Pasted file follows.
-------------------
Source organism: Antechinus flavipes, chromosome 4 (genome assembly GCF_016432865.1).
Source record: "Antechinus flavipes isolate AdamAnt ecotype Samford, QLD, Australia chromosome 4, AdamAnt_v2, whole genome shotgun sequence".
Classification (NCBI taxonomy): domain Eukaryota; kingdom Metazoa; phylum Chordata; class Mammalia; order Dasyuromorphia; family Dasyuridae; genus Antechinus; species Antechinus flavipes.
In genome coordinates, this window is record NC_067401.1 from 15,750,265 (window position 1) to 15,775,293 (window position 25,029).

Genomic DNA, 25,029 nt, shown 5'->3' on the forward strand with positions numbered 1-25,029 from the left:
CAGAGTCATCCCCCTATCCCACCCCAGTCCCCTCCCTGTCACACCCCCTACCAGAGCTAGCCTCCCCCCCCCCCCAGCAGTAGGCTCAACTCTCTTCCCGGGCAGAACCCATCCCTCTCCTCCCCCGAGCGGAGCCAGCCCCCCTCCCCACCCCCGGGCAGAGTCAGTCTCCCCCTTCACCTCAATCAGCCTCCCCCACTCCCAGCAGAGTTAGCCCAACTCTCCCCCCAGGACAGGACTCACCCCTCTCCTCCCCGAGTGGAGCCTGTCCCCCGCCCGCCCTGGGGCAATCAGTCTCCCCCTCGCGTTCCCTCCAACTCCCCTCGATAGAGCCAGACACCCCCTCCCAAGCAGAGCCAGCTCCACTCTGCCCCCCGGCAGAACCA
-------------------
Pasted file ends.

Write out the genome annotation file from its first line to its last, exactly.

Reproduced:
Source organism: Antechinus flavipes, chromosome 4 (genome assembly GCF_016432865.1).
Source record: "Antechinus flavipes isolate AdamAnt ecotype Samford, QLD, Australia chromosome 4, AdamAnt_v2, whole genome shotgun sequence".
Classification (NCBI taxonomy): domain Eukaryota; kingdom Metazoa; phylum Chordata; class Mammalia; order Dasyuromorphia; family Dasyuridae; genus Antechinus; species Antechinus flavipes.
In genome coordinates, this window is record NC_067401.1 from 15,750,265 (window position 1) to 15,775,293 (window position 25,029).

Genomic DNA, 25,029 nt, shown 5'->3' on the forward strand with positions numbered 1-25,029 from the left:
CAGAGTCATCCCCCTATCCCACCCCAGTCCCCTCCCTGTCACACCCCCTACCAGAGCTAGCCTCCCCCCCCCCCCAGCAGTAGGCTCAACTCTCTTCCCGGGCAGAACCCATCCCTCTCCTCCCCCGAGCGGAGCCAGCCCCCCTCCCCACCCCCGGGCAGAGTCAGTCTCCCCCTTCACCTCAATCAGCCTCCCCCACTCCCAGCAGAGTTAGCCCAACTCTCCCCCCAGGACAGGACTCACCCCTCTCCTCCCCGAGTGGAGCCTGTCCCCCGCCCGCCCTGGGGCAATCAGTCTCCCCCTCGCGTTCCCTCCAACTCCCCTCGATAGAGCCAGACACCCCCTCCCAAGCAGAGCCAGCTCCACTCTGCCCCCCGGCAGAACCA